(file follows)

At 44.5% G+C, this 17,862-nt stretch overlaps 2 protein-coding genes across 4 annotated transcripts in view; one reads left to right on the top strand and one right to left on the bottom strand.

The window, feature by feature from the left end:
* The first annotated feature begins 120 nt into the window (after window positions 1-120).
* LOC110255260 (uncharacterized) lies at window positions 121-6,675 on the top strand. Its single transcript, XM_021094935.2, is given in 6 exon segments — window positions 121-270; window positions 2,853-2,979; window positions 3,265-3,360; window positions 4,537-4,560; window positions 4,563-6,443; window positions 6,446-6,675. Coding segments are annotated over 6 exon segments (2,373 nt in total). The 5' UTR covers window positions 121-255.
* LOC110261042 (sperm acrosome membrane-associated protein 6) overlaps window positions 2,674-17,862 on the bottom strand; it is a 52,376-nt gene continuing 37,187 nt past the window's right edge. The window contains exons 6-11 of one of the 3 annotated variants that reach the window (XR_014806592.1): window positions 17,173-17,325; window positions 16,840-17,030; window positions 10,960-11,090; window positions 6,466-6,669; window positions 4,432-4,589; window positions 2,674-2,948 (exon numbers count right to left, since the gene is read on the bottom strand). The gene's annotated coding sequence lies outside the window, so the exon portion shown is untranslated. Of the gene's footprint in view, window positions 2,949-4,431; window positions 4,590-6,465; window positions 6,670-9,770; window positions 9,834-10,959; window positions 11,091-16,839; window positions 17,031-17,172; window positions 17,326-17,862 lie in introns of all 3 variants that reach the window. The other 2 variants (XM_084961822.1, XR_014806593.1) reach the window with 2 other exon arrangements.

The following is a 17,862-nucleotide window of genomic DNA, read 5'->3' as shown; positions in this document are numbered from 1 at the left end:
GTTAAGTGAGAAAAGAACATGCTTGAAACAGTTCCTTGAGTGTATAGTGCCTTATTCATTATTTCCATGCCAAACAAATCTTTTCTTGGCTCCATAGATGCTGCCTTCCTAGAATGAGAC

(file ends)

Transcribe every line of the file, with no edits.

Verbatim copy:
At 44.5% G+C, this 17,862-nt stretch overlaps 2 protein-coding genes across 4 annotated transcripts in view; one reads left to right on the top strand and one right to left on the bottom strand.

The window, feature by feature from the left end:
* The first annotated feature begins 120 nt into the window (after window positions 1-120).
* LOC110255260 (uncharacterized) lies at window positions 121-6,675 on the top strand. Its single transcript, XM_021094935.2, is given in 6 exon segments — window positions 121-270; window positions 2,853-2,979; window positions 3,265-3,360; window positions 4,537-4,560; window positions 4,563-6,443; window positions 6,446-6,675. Coding segments are annotated over 6 exon segments (2,373 nt in total). The 5' UTR covers window positions 121-255.
* LOC110261042 (sperm acrosome membrane-associated protein 6) overlaps window positions 2,674-17,862 on the bottom strand; it is a 52,376-nt gene continuing 37,187 nt past the window's right edge. The window contains exons 6-11 of one of the 3 annotated variants that reach the window (XR_014806592.1): window positions 17,173-17,325; window positions 16,840-17,030; window positions 10,960-11,090; window positions 6,466-6,669; window positions 4,432-4,589; window positions 2,674-2,948 (exon numbers count right to left, since the gene is read on the bottom strand). The gene's annotated coding sequence lies outside the window, so the exon portion shown is untranslated. Of the gene's footprint in view, window positions 2,949-4,431; window positions 4,590-6,465; window positions 6,670-9,770; window positions 9,834-10,959; window positions 11,091-16,839; window positions 17,031-17,172; window positions 17,326-17,862 lie in introns of all 3 variants that reach the window. The other 2 variants (XM_084961822.1, XR_014806593.1) reach the window with 2 other exon arrangements.

The following is a 17,862-nucleotide window of genomic DNA, read 5'->3' as shown; positions in this document are numbered from 1 at the left end:
GTTAAGTGAGAAAAGAACATGCTTGAAACAGTTCCTTGAGTGTATAGTGCCTTATTCATTATTTCCATGCCAAACAAATCTTTTCTTGGCTCCATAGATGCTGCCTTCCTAGAATGAGAC